anti-cloud
Cloud Computing Security

Weaning Ourselves Off Cloud Giants is Key to Protecting Privacy

The internet as we know it is centralised, meaning that a staggering amount of the data flows through a small number of corporations, such as Google, Facebook and Yahoo. Google, for example, accounts for around 40% of all internet traffic.

As exposed by Snowden, the NSA and other surveillance agencies collect our personal and private data through a variety of arrangements with these companies. Sometimes these are formal arrangements, and sometimes they are not, as we discovered recently when it was revealed that the US government threatened to fine Yahoo $250,000 a day if it refused to hand over user data.

With data flow contained by this centralised nature of the internet, our privacy and the security of businesses are constantly at risk, especially when the companies holding our data are under so much pressure to share it with the powers that be.

People and businesses essentially become dependent on one or two main players in the market and the risk is not appropriately diversified.

One solution to this is to make the internet more like it used to be — less centralised and more distributed.

To spread the security risk and protect privacy, people are opting to store data on proprietary company infrastructure (as opposed to Dropbox, for example). Decentralised peer-to-peer payment methods like Bitcoin are also growing in popularity. Innovation in messaging systems also reflecting what is happening in payments, for example BitTorrent’s Bleep is a recently released decentralised messaging system.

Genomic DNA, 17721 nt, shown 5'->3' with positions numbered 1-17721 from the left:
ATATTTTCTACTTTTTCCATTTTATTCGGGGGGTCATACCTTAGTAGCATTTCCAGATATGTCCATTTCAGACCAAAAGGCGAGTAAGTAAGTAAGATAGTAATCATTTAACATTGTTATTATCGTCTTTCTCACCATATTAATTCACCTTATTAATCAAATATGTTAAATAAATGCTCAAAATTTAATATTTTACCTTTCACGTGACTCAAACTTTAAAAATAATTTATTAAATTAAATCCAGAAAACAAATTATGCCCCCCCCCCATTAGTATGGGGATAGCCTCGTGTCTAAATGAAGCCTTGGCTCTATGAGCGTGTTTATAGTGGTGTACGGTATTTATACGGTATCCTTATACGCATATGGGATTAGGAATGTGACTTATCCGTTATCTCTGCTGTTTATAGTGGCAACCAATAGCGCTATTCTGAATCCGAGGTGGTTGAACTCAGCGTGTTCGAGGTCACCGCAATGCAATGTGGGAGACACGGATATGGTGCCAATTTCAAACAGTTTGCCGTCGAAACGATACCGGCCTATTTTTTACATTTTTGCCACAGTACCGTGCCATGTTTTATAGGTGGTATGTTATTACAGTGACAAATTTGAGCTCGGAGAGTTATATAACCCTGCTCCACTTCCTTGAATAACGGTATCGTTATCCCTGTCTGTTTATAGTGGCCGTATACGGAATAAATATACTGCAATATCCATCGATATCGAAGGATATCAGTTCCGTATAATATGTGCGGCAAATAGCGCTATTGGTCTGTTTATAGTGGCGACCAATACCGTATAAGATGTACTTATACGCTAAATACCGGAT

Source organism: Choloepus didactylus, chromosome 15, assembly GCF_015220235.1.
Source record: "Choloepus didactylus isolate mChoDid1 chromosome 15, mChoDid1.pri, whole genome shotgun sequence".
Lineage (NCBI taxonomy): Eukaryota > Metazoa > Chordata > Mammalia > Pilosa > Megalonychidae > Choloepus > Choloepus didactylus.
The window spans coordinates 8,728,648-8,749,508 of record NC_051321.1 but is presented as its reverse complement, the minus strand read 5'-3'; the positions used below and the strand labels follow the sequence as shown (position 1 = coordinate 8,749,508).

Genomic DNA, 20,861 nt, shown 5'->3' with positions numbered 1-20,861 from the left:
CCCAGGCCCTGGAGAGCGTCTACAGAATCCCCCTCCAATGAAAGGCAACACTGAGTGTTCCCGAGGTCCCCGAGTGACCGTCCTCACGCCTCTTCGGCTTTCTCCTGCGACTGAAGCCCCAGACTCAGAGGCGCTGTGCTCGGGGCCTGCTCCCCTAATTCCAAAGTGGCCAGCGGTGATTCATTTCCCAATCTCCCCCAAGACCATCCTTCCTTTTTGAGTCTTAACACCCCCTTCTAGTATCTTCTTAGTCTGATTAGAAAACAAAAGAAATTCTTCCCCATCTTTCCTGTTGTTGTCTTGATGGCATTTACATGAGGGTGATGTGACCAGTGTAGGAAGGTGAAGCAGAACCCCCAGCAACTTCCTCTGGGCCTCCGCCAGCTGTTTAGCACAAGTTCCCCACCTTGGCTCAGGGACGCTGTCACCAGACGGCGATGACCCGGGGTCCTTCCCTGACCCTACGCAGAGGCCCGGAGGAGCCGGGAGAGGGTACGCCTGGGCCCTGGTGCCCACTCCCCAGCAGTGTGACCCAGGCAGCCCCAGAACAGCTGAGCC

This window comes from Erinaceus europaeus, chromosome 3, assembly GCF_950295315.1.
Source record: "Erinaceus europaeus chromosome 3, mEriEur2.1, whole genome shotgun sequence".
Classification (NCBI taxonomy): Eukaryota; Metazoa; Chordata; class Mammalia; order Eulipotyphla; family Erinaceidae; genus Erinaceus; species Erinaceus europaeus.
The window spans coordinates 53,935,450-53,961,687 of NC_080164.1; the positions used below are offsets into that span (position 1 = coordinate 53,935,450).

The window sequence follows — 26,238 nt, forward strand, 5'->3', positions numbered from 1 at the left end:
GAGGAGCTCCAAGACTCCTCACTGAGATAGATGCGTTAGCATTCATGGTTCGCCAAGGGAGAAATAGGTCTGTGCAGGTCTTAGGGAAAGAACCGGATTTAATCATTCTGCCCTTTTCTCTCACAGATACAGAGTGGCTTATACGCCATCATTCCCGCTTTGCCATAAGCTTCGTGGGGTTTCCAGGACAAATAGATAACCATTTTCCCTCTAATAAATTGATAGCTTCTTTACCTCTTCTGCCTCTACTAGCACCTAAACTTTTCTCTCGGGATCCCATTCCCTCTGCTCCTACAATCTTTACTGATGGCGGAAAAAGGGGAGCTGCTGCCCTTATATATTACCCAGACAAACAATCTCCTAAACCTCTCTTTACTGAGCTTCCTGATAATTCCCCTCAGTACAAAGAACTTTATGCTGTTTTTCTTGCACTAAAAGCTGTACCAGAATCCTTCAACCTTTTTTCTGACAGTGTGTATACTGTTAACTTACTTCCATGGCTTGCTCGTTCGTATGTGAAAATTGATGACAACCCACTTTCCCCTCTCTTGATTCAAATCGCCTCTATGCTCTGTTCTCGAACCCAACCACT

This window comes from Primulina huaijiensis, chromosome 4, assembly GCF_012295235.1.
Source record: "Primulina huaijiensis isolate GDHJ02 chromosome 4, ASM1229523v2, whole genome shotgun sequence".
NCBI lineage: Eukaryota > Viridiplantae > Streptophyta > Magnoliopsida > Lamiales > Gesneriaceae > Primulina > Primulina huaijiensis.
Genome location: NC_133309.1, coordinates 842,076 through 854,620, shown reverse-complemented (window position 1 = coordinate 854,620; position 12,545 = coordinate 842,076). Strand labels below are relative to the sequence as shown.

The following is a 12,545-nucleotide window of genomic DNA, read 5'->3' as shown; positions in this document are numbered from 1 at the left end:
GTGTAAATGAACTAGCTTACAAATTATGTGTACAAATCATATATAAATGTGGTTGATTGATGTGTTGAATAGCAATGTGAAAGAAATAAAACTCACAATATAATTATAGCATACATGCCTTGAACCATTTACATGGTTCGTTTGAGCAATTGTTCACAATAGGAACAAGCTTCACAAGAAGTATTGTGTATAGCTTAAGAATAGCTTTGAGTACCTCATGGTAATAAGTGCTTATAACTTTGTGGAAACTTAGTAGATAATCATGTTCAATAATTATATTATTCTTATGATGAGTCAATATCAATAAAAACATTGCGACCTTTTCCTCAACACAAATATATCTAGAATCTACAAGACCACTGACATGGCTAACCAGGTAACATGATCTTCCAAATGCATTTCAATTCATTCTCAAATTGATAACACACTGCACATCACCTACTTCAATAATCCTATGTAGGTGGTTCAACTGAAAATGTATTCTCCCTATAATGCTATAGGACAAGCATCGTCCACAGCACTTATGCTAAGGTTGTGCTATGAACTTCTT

The blockchain technology, which started cryptocurrencies (especially Bitcoin), has the potential to disrupt and decentralise the whole internet too. It is fundamental not only to Bitcoin, but also to the Ethereum project where it is used to support a platform for developers to build and distribute decentralised applications.

The most centralised system is DNS (Domain Name System), a hierarchical naming system for computers or any resource connected to the internet. Essentially, this is in the hands of top-level domain (TLD) administrators. Compromising the DNS TLDs can essentially kill the whole internet as everyone is using domains instead of the IP addresses to connect to various services.

Properly implemented cryptography, decentralised payments and secure, self-hosted solutions will help protect security online and keep data safe from the prying eyes of cyber security agencies. However, it is tricky to make them as easy-to-use and seductive as a Gmail account, so gaining mainstream adoption is a challenge.

Redecentralize.org is one campaign leading the charge to raise awareness of the dangers of a centralized internet and the associated security risks. As privacy concerns grow, more and more people are listening to what they have to say and moving data away from the central players, choosing not to rely on services like Google Analytics, iCloud and Dropbox. This trend is also a great opportunity for startups to create new technologies to help decentralise the internet and help businesses protect their privacy online.

 

Maciej Zawadziński is co-founder of Piwik PRO

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